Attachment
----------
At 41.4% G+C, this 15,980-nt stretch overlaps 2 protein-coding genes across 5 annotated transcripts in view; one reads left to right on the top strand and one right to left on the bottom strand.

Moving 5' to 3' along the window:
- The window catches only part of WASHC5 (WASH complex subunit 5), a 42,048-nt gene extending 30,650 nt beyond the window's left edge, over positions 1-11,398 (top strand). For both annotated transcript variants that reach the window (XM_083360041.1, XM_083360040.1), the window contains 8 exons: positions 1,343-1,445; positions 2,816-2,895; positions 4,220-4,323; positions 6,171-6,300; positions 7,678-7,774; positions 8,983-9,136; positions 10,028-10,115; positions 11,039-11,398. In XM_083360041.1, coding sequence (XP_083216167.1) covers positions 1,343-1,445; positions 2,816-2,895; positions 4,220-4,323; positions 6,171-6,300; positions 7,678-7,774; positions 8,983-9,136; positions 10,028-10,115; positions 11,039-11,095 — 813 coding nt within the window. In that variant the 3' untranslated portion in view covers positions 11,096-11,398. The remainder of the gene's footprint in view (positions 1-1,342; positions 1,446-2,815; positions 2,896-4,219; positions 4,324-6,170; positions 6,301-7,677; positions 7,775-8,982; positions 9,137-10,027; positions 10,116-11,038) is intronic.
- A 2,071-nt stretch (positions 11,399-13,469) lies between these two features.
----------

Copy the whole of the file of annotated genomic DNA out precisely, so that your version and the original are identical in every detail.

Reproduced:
At 41.4% G+C, this 15,980-nt stretch overlaps 2 protein-coding genes across 5 annotated transcripts in view; one reads left to right on the top strand and one right to left on the bottom strand.

Moving 5' to 3' along the window:
- The window catches only part of WASHC5 (WASH complex subunit 5), a 42,048-nt gene extending 30,650 nt beyond the window's left edge, over positions 1-11,398 (top strand). For both annotated transcript variants that reach the window (XM_083360041.1, XM_083360040.1), the window contains 8 exons: positions 1,343-1,445; positions 2,816-2,895; positions 4,220-4,323; positions 6,171-6,300; positions 7,678-7,774; positions 8,983-9,136; positions 10,028-10,115; positions 11,039-11,398. In XM_083360041.1, coding sequence (XP_083216167.1) covers positions 1,343-1,445; positions 2,816-2,895; positions 4,220-4,323; positions 6,171-6,300; positions 7,678-7,774; positions 8,983-9,136; positions 10,028-10,115; positions 11,039-11,095 — 813 coding nt within the window. In that variant the 3' untranslated portion in view covers positions 11,096-11,398. The remainder of the gene's footprint in view (positions 1-1,342; positions 1,446-2,815; positions 2,896-4,219; positions 4,324-6,170; positions 6,301-7,677; positions 7,775-8,982; positions 9,137-10,027; positions 10,116-11,038) is intronic.
- A 2,071-nt stretch (positions 11,399-13,469) lies between these two features.